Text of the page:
Book you’re currently reading.

I just finished Sarah Dunant’s Sacred Hearts: A Novel, which is fifty kinds of fabulous. I can’t recommend it highly enough.

Any type of writing ritual you have?

Ha-ha. No! I just turn on the computer and go.

Do you believe in writer’s block? If so, how did you get past it? If not, why not?

No. I’m a great believer in the apply-ass-to-seat method of working. Writers who are getting paid to write and are under contract can’t afford (literally and figuratively) to get writer’s block. You simply write, and if you don’t like what you’ve produced – well, that’s what editing is for! You can always go back and tidy up.

What’s the measure of a successful writer?

I think each person defines success in their own way. For an established NYT Bestseller it might be reaching #1. For someone who is still querying agents, it might be obtaining an agent and making that first sale. I think it’s relative.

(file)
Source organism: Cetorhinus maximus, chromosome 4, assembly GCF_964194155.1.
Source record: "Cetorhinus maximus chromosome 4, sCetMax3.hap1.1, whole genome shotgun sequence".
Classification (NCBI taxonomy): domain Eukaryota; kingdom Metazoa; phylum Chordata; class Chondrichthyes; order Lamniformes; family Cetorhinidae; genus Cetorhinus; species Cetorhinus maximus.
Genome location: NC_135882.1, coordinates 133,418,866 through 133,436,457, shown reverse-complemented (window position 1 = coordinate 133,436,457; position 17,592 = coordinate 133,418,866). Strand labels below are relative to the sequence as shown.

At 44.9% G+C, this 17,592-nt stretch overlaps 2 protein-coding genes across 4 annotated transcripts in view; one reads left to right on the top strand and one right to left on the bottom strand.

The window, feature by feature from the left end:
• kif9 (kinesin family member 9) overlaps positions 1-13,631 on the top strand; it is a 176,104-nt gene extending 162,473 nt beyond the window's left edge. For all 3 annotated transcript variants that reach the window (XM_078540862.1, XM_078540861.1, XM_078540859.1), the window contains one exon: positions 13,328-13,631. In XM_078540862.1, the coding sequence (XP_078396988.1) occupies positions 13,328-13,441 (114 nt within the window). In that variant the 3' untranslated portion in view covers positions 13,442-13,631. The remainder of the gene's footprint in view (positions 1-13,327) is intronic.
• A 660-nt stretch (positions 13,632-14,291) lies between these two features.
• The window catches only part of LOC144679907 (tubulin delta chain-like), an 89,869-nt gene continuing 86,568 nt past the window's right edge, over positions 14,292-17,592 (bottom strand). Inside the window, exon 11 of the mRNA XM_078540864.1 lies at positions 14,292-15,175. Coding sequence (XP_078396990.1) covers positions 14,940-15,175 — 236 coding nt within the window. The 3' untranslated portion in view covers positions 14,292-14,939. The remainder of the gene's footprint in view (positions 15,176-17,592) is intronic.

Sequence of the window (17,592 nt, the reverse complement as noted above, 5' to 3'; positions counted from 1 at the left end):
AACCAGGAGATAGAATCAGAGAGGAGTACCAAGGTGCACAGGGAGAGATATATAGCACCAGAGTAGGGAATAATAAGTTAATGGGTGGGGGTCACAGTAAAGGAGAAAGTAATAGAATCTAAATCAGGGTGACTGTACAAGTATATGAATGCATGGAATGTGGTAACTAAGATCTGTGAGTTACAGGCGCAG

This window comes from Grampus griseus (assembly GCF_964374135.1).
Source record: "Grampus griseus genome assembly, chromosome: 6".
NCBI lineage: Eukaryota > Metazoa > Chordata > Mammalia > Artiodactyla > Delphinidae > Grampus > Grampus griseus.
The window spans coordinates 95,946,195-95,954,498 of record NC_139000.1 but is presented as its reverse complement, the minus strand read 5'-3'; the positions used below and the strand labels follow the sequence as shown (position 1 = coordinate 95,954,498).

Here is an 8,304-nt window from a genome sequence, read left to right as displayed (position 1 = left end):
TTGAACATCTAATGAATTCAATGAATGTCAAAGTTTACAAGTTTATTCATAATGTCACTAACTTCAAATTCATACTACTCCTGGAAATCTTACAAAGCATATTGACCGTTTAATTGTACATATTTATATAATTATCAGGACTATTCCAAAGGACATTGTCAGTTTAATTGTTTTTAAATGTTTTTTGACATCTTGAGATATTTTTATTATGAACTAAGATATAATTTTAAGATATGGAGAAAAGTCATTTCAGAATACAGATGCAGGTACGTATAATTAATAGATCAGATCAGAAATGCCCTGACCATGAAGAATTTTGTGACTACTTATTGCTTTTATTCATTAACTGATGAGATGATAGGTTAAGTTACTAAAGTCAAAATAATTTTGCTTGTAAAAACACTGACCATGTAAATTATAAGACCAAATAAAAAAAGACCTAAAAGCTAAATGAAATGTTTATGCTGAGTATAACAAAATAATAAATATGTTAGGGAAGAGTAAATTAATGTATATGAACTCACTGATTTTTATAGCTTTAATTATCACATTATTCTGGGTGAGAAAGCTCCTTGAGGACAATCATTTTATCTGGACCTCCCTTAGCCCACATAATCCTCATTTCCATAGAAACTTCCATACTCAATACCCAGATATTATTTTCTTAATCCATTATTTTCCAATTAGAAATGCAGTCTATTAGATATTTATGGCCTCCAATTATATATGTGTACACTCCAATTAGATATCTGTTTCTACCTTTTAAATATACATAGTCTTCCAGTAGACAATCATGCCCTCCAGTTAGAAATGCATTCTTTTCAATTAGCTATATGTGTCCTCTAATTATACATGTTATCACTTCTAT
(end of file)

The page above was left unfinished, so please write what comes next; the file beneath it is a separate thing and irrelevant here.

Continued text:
Advice for other writers?

Learn as much as you can about the business of writing. Because we writers feel an emotional connection to our stories, we tend to feel that publishing is also emotional. If I’m nice, they’ll publish me. If I send them chocolate with my query letter, they’ll see what a good person I am. But publishing isn’t personal and most of the time it’s not emotional either. It’s about numbers and sales and – at the end of the day – money. So learn everything there is to know about the business before you send off your material, especially once your material is accepted for publication. That’s when business savvy matters most, and knowing important publishing terms like galleys, remainders and co-op is extremely important when trying to figure out how you can best help your book along in the publication process. Learn everything, but above all, keep writing!

Where can we learn more about you?

On MichelleMoran.com. I’m quite open about my traveling life. I have hundreds of photos from the many archaeological singles I’ve visited, and I’ve tried to post an interesting tidbit of historical information beneath each one.

Anything else you’d like to add?

I’d just like to thank you for taking the time to host me on your fantastic website!